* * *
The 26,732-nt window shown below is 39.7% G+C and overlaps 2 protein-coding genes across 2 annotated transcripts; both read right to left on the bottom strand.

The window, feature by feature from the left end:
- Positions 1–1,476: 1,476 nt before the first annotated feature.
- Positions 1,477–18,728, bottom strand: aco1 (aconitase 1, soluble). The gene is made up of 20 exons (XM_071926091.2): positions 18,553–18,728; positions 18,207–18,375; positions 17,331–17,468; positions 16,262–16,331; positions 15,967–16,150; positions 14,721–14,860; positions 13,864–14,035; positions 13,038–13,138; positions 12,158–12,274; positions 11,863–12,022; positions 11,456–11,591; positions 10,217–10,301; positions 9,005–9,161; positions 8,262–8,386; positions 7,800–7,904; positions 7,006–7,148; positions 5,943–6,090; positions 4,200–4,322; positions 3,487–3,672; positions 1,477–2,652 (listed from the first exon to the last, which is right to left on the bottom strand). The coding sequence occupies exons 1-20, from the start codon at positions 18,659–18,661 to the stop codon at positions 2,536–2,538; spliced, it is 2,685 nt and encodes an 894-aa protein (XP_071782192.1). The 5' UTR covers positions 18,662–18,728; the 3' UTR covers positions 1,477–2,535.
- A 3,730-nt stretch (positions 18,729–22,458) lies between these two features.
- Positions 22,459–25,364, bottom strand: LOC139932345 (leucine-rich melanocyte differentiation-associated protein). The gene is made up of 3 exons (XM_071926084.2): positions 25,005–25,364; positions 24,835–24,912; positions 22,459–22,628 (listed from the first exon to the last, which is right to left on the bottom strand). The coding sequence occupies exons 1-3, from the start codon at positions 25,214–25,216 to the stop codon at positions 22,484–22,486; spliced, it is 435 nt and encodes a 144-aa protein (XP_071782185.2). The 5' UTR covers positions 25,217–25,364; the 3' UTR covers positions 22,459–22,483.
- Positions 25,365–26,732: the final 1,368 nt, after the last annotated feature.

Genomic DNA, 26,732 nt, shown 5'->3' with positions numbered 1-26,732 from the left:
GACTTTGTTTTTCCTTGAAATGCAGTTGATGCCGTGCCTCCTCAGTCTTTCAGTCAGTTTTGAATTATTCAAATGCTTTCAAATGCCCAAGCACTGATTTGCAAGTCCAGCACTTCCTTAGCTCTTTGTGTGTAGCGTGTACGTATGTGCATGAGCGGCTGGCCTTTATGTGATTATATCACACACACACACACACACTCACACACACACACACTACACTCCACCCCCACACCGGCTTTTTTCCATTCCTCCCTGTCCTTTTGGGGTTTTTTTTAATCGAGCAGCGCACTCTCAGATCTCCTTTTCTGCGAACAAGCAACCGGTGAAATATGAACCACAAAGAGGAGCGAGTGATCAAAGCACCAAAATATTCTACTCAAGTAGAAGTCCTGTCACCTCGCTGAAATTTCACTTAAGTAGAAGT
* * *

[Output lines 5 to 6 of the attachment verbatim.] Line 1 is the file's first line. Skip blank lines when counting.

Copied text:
- A 3,730-nt stretch (positions 18,729–22,458) lies between these two features.
- Positions 22,459–25,364, bottom strand: LOC139932345 (leucine-rich melanocyte differentiation-associated protein). The gene is made up of 3 exons (XM_071926084.2): positions 25,005–25,364; positions 24,835–24,912; positions 22,459–22,628 (listed from the first exon to the last, which is right to left on the bottom strand). The coding sequence occupies exons 1-3, from the start codon at positions 25,214–25,216 to the stop codon at positions 22,484–22,486; spliced, it is 435 nt and encodes a 144-aa protein (XP_071782185.2). The 5' UTR covers positions 25,217–25,364; the 3' UTR covers positions 22,459–22,483.